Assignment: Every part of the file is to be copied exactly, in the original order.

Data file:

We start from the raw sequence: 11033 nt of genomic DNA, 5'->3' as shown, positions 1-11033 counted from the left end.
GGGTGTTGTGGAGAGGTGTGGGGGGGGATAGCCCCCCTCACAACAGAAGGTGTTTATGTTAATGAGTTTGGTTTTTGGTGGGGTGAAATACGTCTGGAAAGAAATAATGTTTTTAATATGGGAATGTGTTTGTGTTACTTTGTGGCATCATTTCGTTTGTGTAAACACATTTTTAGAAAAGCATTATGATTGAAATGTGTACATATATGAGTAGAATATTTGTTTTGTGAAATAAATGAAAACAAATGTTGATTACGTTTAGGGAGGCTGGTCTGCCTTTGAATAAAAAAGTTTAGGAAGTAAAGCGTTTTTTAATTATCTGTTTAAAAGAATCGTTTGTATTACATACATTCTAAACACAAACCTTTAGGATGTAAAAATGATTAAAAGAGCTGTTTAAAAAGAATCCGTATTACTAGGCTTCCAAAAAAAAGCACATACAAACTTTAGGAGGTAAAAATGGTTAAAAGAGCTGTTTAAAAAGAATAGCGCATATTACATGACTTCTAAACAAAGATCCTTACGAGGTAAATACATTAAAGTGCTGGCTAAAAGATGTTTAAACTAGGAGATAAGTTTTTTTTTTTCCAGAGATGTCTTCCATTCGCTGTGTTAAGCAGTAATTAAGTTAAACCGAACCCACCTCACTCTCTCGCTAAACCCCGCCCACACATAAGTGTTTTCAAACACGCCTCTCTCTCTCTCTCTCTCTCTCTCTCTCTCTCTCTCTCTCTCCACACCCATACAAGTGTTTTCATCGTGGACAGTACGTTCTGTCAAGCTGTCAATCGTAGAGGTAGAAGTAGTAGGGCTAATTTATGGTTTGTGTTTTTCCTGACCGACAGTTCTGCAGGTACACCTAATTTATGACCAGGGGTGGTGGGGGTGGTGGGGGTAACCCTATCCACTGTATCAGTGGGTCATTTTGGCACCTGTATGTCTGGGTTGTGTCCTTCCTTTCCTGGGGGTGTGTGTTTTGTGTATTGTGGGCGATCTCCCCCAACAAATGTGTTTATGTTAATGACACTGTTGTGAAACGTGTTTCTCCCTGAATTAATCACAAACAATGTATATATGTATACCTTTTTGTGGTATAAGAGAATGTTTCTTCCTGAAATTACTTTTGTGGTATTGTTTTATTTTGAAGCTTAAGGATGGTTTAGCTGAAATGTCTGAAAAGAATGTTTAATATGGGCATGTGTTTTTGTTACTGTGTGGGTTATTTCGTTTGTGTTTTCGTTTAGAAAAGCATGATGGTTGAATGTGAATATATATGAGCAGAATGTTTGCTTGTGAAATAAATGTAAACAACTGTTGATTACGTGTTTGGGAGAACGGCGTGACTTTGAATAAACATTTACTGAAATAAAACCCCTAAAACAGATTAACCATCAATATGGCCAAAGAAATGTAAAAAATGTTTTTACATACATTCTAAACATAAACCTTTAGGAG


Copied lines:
We start from the raw sequence: 11033 nt of genomic DNA, 5'->3' as shown, positions 1-11033 counted from the left end.
GGGTGTTGTGGAGAGGTGTGGGGGGGGATAGCCCCCCTCACAACAGAAGGTGTTTATGTTAATGAGTTTGGTTTTTGGTGGGGTGAAATACGTCTGGAAAGAAATAATGTTTTTAATATGGGAATGTGTTTGTGTTACTTTGTGGCATCATTTCGTTTGTGTAAACACATTTTTAGAAAAGCATTATGATTGAAATGTGTACATATATGAGTAGAATATTTGTTTTGTGAAATAAATGAAAACAAATGTTGATTACGTTTAGGGAGGCTGGTCTGCCTTTGAATAAAAAAGTTTAGGAAGTAAAGCGTTTTTTAATTATCTGTTTAAAAGAATCGTTTGTATTACATACATTCTAAACACAAACCTTTAGGATGTAAAAATGATTAAAAGAGCTGTTTAAAAAGAATCCGTATTACTAGGCTTCCAAAAAAAAGCACATACAAACTTTAGGAGGTAAAAATGGTTAAAAGAGCTGTTTAAAAAGAATAGCGCATATTACATGACTTCTAAACAAAGATCCTTACGAGGTAAATACATTAAAGTGCTGGCTAAAAGATGTTTAAACTAGGAGATAAGTTTTTTTTTTTCCAGAGATGTCTTCCATTCGCTGTGTTAAGCAGTAATTAAGTTAAACCGAACCCACCTCACTCTCTCGCTAAACCCCGCCCACACATAAGTGTTTTCAAACACGCCTCTCTCTCTCTCTCTCTCTCTCTCTCTCTCTCTCTCTCTCTCCACACCCATACAAGTGTTTTCATCGTGGACAGTACGTTCTGTCAAGCTGTCAATCGTAGAGGTAGAAGTAGTAGGGCTAATTTATGGTTTGTGTTTTTCCTGACCGACAGTTCTGCAGGTACACCTAATTTATGACCAGGGGTGGTGGGGGTGGTGGGGGTAACCCTATCCACTGTATCAGTGGGTCATTTTGGCACCTGTATGTCTGGGTTGTGTCCTTCCTTTCCTGGGGGTGTGTGTTTTGTGTATTGTGGGCGATCTCCCCCAACAAATGTGTTTATGTTAATGACACTGTTGTGAAACGTGTTTCTCCCTGAATTAATCACAAACAATGTATATATGTATACCTTTTTGTGGTATAAGAGAATGTTTCTTCCTGAAATTACTTTTGTGGTATTGTTTTATTTTGAAGCTTAAGGATGGTTTAGCTGAAATGTCTGAAAAGAATGTTTAATATGGGCATGTGTTTTTGTTACTGTGTGGGTTATTTCGTTTGTGTTTTCGTTTAGAAAAGCATGATGGTTGAATGTGAATATATATGAGCAGAATGTTTGCTTGTGAAATAAATGTAAACAACTGTTGATTACGTGTTTGGGAGAACGGCGTGACTTTGAATAAACATTTACTGAAATAAAACCCCTAAAACAGATTAACCATCAATATGGCCAAAGAAATGTAAAAAATGTTTTTACATACATTCTAAACATAAACCTTTAGGAG